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How can I compare my pension's performance against competitors?

Danny | London| 30/05/2019 | 1

  • Private Pension
  • Pension

Danny's question in full

I saw an ad in the Evening Standard - 'In Charge Not Overcharged' - which prompted me to contact you to ask how I can see how my Aviva SIPP pension is performing against the competition. I'm 51. The fund value is £161K and it was opened a year ago. Appreciate any tips. Danny

Holly Mackay's Response

First, it's great to see that you spotted our Best Buy logo, on Interactive Investor's 'In Charge Not Overcharged' ad in the Evening Standard!

Welcome to our site!

 

Now this is a tricky question to answer, because I don't know exactly what's in your SIPP.

I did look at the charges for the Aviva Pension which you can buy directly online, and the charges start at 0.4% for administration and tier down.

That's that's pretty reasonable, and in line with the market average.

You ask about performance - it's hard to know because I don't know what funds they've actually invested in, or what investments are sitting inside your SIPP.

However, here are just a few things you can do, just to get a sense check of how it's doing:

  1. Look at what's in your fund. What you're looking for is the percentage of your fund or your pension, that they've invested in shares or equities. It might be 60%, it could be 100%, or it could be 20%. Try and work that out.
  2. See how similar pensions have done. As a proxy for fund performance, go and look at the Vanguard Lifestrategy range which is a low-cost fund. Try to map the percentage you've got in shares or equities to their option, and just see how they've done. This is of course not a perfect science at all, but if you can see that the Vanguard blended fund with 60% in shares has returned 10%, and your Aviva option with the same blend has returned 1%, well then you've got some questions to ask. It's not a perfect science, it's crude but I'm trying to help you with some rough and ready reckoners.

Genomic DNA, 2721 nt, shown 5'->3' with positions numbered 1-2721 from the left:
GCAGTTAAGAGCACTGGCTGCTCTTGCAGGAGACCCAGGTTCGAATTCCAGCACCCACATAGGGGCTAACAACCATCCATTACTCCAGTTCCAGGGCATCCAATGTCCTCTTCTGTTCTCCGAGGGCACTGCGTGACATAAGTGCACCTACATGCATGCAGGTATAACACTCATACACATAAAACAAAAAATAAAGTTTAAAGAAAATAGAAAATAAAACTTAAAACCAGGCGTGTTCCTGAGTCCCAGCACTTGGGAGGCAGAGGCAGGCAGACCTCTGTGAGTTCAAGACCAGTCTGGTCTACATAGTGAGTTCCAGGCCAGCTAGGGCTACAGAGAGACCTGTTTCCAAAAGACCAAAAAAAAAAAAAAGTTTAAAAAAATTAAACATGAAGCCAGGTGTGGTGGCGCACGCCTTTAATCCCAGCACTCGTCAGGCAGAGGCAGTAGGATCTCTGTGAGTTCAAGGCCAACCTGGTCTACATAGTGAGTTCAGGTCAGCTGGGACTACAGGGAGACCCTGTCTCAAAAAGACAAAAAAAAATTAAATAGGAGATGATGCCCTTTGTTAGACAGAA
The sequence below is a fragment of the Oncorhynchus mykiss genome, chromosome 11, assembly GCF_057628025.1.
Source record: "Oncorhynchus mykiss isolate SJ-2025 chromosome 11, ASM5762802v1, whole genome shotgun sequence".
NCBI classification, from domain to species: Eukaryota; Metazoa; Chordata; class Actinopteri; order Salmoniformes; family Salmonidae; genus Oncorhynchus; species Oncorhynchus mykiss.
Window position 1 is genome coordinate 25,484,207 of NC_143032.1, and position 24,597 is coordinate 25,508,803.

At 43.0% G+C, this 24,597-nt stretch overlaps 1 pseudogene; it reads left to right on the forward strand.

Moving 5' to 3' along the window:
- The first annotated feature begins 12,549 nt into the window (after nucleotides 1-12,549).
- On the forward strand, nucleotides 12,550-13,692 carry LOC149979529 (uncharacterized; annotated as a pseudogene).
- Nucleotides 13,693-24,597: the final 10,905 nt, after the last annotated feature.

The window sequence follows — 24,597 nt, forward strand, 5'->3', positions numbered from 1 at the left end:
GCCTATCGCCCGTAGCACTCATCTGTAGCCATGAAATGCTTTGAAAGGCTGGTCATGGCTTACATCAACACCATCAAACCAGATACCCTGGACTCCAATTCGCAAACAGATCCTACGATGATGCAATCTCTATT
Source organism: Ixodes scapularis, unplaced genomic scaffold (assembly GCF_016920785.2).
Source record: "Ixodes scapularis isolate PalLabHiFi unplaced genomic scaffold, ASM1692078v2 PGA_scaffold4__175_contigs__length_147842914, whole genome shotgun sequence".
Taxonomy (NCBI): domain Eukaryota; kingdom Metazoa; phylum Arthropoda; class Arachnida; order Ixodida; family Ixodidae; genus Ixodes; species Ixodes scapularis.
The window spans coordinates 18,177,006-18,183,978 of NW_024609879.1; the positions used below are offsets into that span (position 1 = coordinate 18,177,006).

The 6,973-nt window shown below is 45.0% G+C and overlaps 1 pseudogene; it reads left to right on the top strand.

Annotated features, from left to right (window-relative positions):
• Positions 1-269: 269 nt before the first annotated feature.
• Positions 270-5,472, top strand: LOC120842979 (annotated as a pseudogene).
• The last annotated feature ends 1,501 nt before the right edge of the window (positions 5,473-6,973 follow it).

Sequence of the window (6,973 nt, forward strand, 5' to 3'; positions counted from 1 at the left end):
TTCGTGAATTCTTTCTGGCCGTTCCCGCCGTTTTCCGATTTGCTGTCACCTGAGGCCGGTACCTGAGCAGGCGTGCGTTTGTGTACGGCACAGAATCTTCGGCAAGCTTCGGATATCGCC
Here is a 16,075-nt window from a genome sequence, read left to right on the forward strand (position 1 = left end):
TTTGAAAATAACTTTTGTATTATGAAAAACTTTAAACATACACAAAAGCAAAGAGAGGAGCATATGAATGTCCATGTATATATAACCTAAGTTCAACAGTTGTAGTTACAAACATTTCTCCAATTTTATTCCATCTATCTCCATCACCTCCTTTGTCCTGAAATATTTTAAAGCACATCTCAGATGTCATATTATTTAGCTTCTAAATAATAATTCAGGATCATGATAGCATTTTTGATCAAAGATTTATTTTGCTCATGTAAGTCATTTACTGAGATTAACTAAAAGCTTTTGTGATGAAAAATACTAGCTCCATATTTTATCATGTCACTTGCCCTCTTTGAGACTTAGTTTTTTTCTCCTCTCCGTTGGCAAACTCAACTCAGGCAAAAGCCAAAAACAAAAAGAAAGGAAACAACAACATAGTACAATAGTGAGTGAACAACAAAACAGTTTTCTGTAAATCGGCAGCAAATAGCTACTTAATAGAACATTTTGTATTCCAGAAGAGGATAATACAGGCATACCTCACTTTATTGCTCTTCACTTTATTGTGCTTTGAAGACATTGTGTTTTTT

3. Take a look at the FTSE. The other thing I do, is just look at what the FTSE 100 has done over the last year. It's down - global stock markets in general, are lower than they were. So if your fund is invested in global shares and it's down a bit, then this is entirely in line with what I'd expect.

When you're looking at performance, the thing you've got to work out, is what's the split between bonds and shares.

Have a look at a few other investments that have got a similar split, and just check you're not out of line. As long as things haven't fallen off a cliff over the last year, you should be fine. Aviva is a good, solid, reputable household name. It's unlikely that you're paying way above the odds.

As for performance, check out similar examples with a similar split, and just check your performance is around there or thereabouts.

If it's not, you've got some questions to be asking.

 

 

Just be aware...

We are not regulated to give personal financial advice - This isn’t full-fat regulated financial advice. Boring Money is a publisher and not regulated by the FCA. 

This means we can't help with specific personal circumstances or recommend specific investment products. It also basically means that if we say something daft, you have no recourse to come back and complain.

We’re only allowed to give you a steer or share an opinion or tell you the facts - That said, we promise that our answer to you is an independent unbiased perspective with no commercial gain to make. If you need regulated financial advice, you can find a good adviser via sites such as Unbiased & Vouchedfor.

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Holly Mackay

Founder and MD of Boring Money, Holly Mackay has been working in the investments space since 1998. She read Modern Languages at Oxford, with a special focus on Mediaeval French which was deeply interesting and arguably utterly useless.

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